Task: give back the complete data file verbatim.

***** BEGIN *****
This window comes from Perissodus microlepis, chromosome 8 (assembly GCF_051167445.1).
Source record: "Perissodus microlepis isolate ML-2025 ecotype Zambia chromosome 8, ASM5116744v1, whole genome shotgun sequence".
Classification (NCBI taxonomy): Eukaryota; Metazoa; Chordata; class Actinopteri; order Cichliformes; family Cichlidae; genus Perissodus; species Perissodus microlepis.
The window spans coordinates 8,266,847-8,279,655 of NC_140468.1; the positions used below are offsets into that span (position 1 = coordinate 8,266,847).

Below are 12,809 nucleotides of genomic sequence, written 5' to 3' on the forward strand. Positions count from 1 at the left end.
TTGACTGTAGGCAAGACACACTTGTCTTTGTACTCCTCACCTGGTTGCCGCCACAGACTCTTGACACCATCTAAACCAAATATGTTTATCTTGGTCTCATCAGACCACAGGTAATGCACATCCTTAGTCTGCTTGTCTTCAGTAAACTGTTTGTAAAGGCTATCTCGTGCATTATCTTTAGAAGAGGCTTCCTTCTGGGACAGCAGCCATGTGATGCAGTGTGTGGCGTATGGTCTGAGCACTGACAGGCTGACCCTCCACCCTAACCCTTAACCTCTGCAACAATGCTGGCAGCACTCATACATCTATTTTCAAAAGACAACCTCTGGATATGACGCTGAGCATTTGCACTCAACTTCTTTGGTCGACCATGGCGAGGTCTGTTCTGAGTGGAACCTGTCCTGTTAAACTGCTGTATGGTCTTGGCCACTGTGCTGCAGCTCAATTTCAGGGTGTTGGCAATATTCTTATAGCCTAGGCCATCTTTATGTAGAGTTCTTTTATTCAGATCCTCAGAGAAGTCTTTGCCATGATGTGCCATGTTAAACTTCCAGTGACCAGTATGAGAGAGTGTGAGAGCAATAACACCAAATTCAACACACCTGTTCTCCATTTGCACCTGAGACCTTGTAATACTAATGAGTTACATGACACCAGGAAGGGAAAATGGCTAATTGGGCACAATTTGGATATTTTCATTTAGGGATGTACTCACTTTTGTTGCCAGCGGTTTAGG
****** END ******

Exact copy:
This window comes from Perissodus microlepis, chromosome 8 (assembly GCF_051167445.1).
Source record: "Perissodus microlepis isolate ML-2025 ecotype Zambia chromosome 8, ASM5116744v1, whole genome shotgun sequence".
Classification (NCBI taxonomy): Eukaryota; Metazoa; Chordata; class Actinopteri; order Cichliformes; family Cichlidae; genus Perissodus; species Perissodus microlepis.
The window spans coordinates 8,266,847-8,279,655 of NC_140468.1; the positions used below are offsets into that span (position 1 = coordinate 8,266,847).

Below are 12,809 nucleotides of genomic sequence, written 5' to 3' on the forward strand. Positions count from 1 at the left end.
TTGACTGTAGGCAAGACACACTTGTCTTTGTACTCCTCACCTGGTTGCCGCCACAGACTCTTGACACCATCTAAACCAAATATGTTTATCTTGGTCTCATCAGACCACAGGTAATGCACATCCTTAGTCTGCTTGTCTTCAGTAAACTGTTTGTAAAGGCTATCTCGTGCATTATCTTTAGAAGAGGCTTCCTTCTGGGACAGCAGCCATGTGATGCAGTGTGTGGCGTATGGTCTGAGCACTGACAGGCTGACCCTCCACCCTAACCCTTAACCTCTGCAACAATGCTGGCAGCACTCATACATCTATTTTCAAAAGACAACCTCTGGATATGACGCTGAGCATTTGCACTCAACTTCTTTGGTCGACCATGGCGAGGTCTGTTCTGAGTGGAACCTGTCCTGTTAAACTGCTGTATGGTCTTGGCCACTGTGCTGCAGCTCAATTTCAGGGTGTTGGCAATATTCTTATAGCCTAGGCCATCTTTATGTAGAGTTCTTTTATTCAGATCCTCAGAGAAGTCTTTGCCATGATGTGCCATGTTAAACTTCCAGTGACCAGTATGAGAGAGTGTGAGAGCAATAACACCAAATTCAACACACCTGTTCTCCATTTGCACCTGAGACCTTGTAATACTAATGAGTTACATGACACCAGGAAGGGAAAATGGCTAATTGGGCACAATTTGGATATTTTCATTTAGGGATGTACTCACTTTTGTTGCCAGCGGTTTAGG